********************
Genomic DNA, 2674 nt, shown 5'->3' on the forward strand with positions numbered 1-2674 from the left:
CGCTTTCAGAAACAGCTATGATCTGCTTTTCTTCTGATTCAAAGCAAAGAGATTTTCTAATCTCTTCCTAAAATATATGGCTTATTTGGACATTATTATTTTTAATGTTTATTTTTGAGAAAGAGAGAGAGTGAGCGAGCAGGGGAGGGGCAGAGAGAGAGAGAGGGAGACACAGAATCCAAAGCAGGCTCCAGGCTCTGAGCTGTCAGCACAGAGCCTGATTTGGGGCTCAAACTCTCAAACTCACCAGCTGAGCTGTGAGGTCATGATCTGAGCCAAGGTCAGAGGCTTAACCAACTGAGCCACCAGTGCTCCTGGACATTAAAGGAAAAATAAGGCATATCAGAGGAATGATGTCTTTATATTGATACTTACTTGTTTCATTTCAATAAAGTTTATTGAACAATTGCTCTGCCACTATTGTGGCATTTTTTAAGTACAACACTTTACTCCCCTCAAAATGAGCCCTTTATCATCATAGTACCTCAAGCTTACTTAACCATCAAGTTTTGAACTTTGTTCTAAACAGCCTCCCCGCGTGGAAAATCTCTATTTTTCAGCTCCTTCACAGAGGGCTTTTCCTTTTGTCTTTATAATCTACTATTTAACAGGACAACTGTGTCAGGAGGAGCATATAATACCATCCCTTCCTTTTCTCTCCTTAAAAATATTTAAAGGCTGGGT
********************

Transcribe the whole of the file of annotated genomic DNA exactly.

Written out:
Genomic DNA, 2674 nt, shown 5'->3' on the forward strand with positions numbered 1-2674 from the left:
CGCTTTCAGAAACAGCTATGATCTGCTTTTCTTCTGATTCAAAGCAAAGAGATTTTCTAATCTCTTCCTAAAATATATGGCTTATTTGGACATTATTATTTTTAATGTTTATTTTTGAGAAAGAGAGAGAGTGAGCGAGCAGGGGAGGGGCAGAGAGAGAGAGAGGGAGACACAGAATCCAAAGCAGGCTCCAGGCTCTGAGCTGTCAGCACAGAGCCTGATTTGGGGCTCAAACTCTCAAACTCACCAGCTGAGCTGTGAGGTCATGATCTGAGCCAAGGTCAGAGGCTTAACCAACTGAGCCACCAGTGCTCCTGGACATTAAAGGAAAAATAAGGCATATCAGAGGAATGATGTCTTTATATTGATACTTACTTGTTTCATTTCAATAAAGTTTATTGAACAATTGCTCTGCCACTATTGTGGCATTTTTTAAGTACAACACTTTACTCCCCTCAAAATGAGCCCTTTATCATCATAGTACCTCAAGCTTACTTAACCATCAAGTTTTGAACTTTGTTCTAAACAGCCTCCCCGCGTGGAAAATCTCTATTTTTCAGCTCCTTCACAGAGGGCTTTTCCTTTTGTCTTTATAATCTACTATTTAACAGGACAACTGTGTCAGGAGGAGCATATAATACCATCCCTTCCTTTTCTCTCCTTAAAAATATTTAAAGGCTGGGT